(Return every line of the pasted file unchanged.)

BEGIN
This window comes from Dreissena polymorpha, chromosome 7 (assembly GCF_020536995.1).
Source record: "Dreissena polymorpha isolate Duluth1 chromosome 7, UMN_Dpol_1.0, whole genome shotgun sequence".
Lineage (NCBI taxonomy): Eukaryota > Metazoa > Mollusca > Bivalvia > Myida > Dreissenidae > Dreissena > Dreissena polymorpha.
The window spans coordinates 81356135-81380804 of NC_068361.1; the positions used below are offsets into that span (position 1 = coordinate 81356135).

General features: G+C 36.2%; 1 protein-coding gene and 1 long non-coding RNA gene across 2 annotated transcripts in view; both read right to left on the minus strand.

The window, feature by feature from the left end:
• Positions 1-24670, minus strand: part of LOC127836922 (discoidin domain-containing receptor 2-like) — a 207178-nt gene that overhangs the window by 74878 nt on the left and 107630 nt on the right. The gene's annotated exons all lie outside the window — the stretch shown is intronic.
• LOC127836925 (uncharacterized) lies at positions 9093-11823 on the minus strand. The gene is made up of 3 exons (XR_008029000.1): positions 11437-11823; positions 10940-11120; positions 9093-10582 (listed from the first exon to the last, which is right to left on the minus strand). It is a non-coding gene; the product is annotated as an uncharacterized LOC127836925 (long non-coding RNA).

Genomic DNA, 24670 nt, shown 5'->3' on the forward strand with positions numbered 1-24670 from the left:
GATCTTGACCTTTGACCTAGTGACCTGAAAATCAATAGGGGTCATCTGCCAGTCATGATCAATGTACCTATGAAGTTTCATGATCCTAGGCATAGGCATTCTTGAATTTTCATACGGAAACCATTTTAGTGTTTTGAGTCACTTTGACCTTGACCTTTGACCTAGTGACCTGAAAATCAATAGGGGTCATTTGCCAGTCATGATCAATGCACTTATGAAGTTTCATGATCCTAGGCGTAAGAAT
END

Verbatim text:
This window comes from Dreissena polymorpha, chromosome 7 (assembly GCF_020536995.1).
Source record: "Dreissena polymorpha isolate Duluth1 chromosome 7, UMN_Dpol_1.0, whole genome shotgun sequence".
Lineage (NCBI taxonomy): Eukaryota > Metazoa > Mollusca > Bivalvia > Myida > Dreissenidae > Dreissena > Dreissena polymorpha.
The window spans coordinates 81356135-81380804 of NC_068361.1; the positions used below are offsets into that span (position 1 = coordinate 81356135).

General features: G+C 36.2%; 1 protein-coding gene and 1 long non-coding RNA gene across 2 annotated transcripts in view; both read right to left on the minus strand.

The window, feature by feature from the left end:
• Positions 1-24670, minus strand: part of LOC127836922 (discoidin domain-containing receptor 2-like) — a 207178-nt gene that overhangs the window by 74878 nt on the left and 107630 nt on the right. The gene's annotated exons all lie outside the window — the stretch shown is intronic.
• LOC127836925 (uncharacterized) lies at positions 9093-11823 on the minus strand. The gene is made up of 3 exons (XR_008029000.1): positions 11437-11823; positions 10940-11120; positions 9093-10582 (listed from the first exon to the last, which is right to left on the minus strand). It is a non-coding gene; the product is annotated as an uncharacterized LOC127836925 (long non-coding RNA).

Genomic DNA, 24670 nt, shown 5'->3' on the forward strand with positions numbered 1-24670 from the left:
GATCTTGACCTTTGACCTAGTGACCTGAAAATCAATAGGGGTCATCTGCCAGTCATGATCAATGTACCTATGAAGTTTCATGATCCTAGGCATAGGCATTCTTGAATTTTCATACGGAAACCATTTTAGTGTTTTGAGTCACTTTGACCTTGACCTTTGACCTAGTGACCTGAAAATCAATAGGGGTCATTTGCCAGTCATGATCAATGCACTTATGAAGTTTCATGATCCTAGGCGTAAGAAT